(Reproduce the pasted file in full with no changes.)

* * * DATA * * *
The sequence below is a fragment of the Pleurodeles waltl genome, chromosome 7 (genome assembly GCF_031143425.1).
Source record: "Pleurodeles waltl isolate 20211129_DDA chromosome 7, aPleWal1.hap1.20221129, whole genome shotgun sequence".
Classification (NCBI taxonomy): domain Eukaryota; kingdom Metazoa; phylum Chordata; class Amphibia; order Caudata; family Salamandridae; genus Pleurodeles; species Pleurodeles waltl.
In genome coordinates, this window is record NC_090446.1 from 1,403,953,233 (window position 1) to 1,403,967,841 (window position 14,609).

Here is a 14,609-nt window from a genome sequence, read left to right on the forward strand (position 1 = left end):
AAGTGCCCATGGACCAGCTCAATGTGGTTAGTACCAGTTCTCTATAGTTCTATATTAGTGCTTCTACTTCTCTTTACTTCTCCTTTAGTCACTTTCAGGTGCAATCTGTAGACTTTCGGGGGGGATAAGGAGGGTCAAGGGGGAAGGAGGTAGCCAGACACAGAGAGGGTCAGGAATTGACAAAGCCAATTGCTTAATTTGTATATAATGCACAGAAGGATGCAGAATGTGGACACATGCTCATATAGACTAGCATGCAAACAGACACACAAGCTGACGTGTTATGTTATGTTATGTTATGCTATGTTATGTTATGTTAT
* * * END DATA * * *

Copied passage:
The sequence below is a fragment of the Pleurodeles waltl genome, chromosome 7 (genome assembly GCF_031143425.1).
Source record: "Pleurodeles waltl isolate 20211129_DDA chromosome 7, aPleWal1.hap1.20221129, whole genome shotgun sequence".
Classification (NCBI taxonomy): domain Eukaryota; kingdom Metazoa; phylum Chordata; class Amphibia; order Caudata; family Salamandridae; genus Pleurodeles; species Pleurodeles waltl.
In genome coordinates, this window is record NC_090446.1 from 1,403,953,233 (window position 1) to 1,403,967,841 (window position 14,609).

Here is a 14,609-nt window from a genome sequence, read left to right on the forward strand (position 1 = left end):
AAGTGCCCATGGACCAGCTCAATGTGGTTAGTACCAGTTCTCTATAGTTCTATATTAGTGCTTCTACTTCTCTTTACTTCTCCTTTAGTCACTTTCAGGTGCAATCTGTAGACTTTCGGGGGGGATAAGGAGGGTCAAGGGGGAAGGAGGTAGCCAGACACAGAGAGGGTCAGGAATTGACAAAGCCAATTGCTTAATTTGTATATAATGCACAGAAGGATGCAGAATGTGGACACATGCTCATATAGACTAGCATGCAAACAGACACACAAGCTGACGTGTTATGTTATGTTATGTTATGCTATGTTATGTTATGTTAT